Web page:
The barriers for entry into engineering education are complex and structural for many Indigenous youth who are interested in engineering: insufficient high school prerequisites, sparse career options, financial limitations, ongoing colonial history, and lack of integration of Indigenous culture and perspectives in post-secondary environments. This climate has led to a situation where Indigenous students account for less than one per cent enrolment on average in engineering programs in Canada, compared to a 4.9 per cent makeup of Indigenous people in Canada’s total population.
Understanding and addressing this discrepancy were the key areas of focus at a recent panel discussion at this year’s Conference on Diversity in Engineering, which took place in Toronto on November 10, 2018. Four engineering students—Brielle Thorsen, Delaney Benoit, Dannielle Brewster, and Joel Grant—gathered to share their experiences of being Indigenous in the engineering faculties at Queen’s University, University of Saskatchewan, and McGill University.
Brielle Thorsen, a member of Saddle Lake Cree Nation, moderated the panel of her peers. Now in her third year of Applied Mathematics and Mechanical Engineering at Queen’s University, Thorsen is the first American Indian Science and Engineering Society (AISES) Canadian National Student Representative. She opened the panel discussion with a blessing in her Cree language and later spoke about the cultural appropriation that she has witnessed while being an Indigenous student at Queen’s. “Many Indigenous languages and cultural practices have been severely impacted, and in many cases lost due to Residential Schools and other colonial acts,” she explained.
“There are definitely times that are appropriate to appreciate different cultures, and perhaps even adopt some of these practices; however, it’s important to understand that many cultural practices or ceremonies offered by the universities are there to reconnect Indigenous People with their communities’ ceremonies and history.”
The need for more cultural sensitivity and learning from non-Indigenous communities remains a reality at many higher education institutions. Joel Grant, who is a member of the Métis Nation of Alberta and pursuing a Masters’ Degree in Chemical Engineering at McGill University, described the current campaign to change the Redman name of McGill’s men’s varsity teams. “It has been all over the news in Montréal,” says Grant. “There are a lot of people who are misinformed. They might ask why we are trying to change this name because they don’t know the full history about the origin of this name—they think it is referring to the Scottish.” He explained that derogatory language toward Indigenous peoples is well documented and handed out clippings from racist references in yearbooks dating back to the 1950s.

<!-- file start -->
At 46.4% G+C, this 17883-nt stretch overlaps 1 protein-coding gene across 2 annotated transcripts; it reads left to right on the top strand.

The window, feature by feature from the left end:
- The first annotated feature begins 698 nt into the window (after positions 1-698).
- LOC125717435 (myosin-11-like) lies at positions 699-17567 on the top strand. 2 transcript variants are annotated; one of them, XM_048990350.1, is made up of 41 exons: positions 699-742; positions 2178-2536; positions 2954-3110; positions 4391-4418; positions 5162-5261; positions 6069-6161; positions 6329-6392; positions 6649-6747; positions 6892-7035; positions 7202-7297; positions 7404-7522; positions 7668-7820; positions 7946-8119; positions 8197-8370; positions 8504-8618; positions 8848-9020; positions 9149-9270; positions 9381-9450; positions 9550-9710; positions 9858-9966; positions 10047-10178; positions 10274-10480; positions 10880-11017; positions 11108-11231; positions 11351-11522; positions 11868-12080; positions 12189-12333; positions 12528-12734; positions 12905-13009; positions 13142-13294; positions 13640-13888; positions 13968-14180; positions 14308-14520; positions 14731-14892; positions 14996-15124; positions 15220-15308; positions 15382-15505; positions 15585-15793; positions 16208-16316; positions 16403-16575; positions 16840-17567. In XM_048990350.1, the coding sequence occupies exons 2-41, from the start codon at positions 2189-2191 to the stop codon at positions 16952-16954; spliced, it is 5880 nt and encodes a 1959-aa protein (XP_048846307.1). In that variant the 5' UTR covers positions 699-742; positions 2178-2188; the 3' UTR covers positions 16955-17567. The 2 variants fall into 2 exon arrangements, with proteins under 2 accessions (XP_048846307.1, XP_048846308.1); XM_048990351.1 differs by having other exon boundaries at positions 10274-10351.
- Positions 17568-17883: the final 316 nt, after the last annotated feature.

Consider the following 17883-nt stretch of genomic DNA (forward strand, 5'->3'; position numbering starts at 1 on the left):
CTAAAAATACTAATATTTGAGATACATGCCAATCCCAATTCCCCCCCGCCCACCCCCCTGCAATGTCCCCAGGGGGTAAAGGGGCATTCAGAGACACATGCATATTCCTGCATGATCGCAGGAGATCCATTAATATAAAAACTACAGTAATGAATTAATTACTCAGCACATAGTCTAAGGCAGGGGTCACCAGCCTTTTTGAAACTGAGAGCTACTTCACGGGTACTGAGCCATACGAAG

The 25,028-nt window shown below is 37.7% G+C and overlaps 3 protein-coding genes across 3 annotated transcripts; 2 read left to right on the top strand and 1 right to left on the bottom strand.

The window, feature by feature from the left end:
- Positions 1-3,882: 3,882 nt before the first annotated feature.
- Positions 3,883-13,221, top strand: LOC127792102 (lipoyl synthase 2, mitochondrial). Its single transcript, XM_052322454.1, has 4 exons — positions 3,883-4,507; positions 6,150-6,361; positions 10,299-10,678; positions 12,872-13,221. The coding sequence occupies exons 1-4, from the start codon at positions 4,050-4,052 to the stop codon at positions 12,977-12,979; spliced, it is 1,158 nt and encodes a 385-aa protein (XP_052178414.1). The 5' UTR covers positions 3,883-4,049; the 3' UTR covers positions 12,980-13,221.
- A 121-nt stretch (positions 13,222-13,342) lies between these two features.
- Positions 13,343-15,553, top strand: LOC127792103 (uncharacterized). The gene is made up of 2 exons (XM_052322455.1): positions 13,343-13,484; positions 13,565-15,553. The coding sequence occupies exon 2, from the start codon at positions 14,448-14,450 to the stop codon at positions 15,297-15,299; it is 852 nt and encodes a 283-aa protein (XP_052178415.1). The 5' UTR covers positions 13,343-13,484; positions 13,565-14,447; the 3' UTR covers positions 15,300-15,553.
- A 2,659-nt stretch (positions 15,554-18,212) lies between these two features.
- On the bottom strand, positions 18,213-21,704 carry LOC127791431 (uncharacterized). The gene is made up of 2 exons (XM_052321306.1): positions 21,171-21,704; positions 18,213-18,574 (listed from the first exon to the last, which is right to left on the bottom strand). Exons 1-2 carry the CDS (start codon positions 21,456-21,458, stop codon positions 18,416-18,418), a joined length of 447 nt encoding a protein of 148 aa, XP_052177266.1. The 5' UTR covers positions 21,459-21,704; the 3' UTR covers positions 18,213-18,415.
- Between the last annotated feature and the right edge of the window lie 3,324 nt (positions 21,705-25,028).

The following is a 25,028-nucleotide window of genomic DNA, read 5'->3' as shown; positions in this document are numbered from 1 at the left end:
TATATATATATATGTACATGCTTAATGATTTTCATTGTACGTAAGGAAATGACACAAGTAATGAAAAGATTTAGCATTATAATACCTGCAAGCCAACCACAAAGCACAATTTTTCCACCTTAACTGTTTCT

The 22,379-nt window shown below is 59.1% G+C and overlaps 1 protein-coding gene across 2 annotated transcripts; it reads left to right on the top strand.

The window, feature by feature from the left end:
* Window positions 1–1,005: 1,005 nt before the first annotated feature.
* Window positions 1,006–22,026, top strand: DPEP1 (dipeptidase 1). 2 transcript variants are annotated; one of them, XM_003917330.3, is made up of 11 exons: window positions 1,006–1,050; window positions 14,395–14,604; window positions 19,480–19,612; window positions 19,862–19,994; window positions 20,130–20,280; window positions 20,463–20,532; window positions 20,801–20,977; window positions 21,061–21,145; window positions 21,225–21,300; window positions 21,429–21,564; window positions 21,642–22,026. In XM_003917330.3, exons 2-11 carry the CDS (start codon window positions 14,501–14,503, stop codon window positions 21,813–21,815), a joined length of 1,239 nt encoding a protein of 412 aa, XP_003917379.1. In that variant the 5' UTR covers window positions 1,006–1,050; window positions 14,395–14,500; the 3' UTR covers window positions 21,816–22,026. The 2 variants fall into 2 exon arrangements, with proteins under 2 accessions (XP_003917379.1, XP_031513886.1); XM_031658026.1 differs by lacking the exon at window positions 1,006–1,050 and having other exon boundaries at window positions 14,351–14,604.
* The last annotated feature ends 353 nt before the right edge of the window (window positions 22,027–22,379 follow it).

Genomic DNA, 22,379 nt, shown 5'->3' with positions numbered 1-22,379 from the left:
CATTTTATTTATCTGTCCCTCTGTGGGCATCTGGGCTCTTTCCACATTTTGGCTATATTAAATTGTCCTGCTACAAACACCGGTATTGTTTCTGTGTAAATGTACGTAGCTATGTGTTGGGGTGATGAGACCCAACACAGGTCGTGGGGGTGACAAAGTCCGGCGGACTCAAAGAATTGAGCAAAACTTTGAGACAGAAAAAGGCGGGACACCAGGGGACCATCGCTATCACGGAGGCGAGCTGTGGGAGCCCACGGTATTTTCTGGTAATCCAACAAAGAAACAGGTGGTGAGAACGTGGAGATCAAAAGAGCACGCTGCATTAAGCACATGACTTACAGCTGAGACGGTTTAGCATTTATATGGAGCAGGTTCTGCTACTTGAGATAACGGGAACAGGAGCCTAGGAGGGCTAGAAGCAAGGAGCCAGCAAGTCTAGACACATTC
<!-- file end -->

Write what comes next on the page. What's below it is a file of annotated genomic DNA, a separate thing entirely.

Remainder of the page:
While such examples indicate ongoing problems, there is also good work being done to support Indigenous students and address the barriers they face. Delaney Benoit is a member of the Qalipu Mi’kmaq Community in Newfoundland and in her third year Civil Engineering student at Queen’s University. She described the way Queen’s stood out for her because it was one of the few institutions that included Indigenous outreach and support programs in engineering. In order to attract Indigenous students, institutions “need to make opportunities known and show that there is dedicated outreach for Indigenous students,” says Benoit. She notes that it is important to recognize that reserves and many communities are remote, and they don’t all have the ability to attend big university fairs. Benoit says that recruitment to remote areas needs to be presented in a welcoming fashion. “Showing up in-person is much more meaningful than sending a flyer,” she notes, “especially because many of our indigenous values are about relationship building, versus the nameless number that you become when you apply for university and are given a number.”
Dannielle Brewster, a member of Cross Lake Band of Indian and in her second year of Chemical Engineering at the University of Saskatchewan, decided on chemical engineering because she wanted a challenge in her academic career and loved the problem-solving abilities she could develop. She spoke about sustainability and the need to integrate it into engineering directly. Eventually, she wants to contribute to the issue of water insecurity on reserve and remote northern communities, and she is working as an Indigenous Student Ambassador within the College of Engineering with the goal of retaining Indigenous engineering students.
“If you are a minority, you are asked to represent your people who are very diverse, and it is intimidating to speak on behalf of all of your community,” said Brewster. As the panel discussion ended, the audience of their peers, engineering students from across the country, gathered in conversation with the panelists and considered how to take some of the conference’s many exciting ideas on ways to engage with Indigenous students back to their own faculties.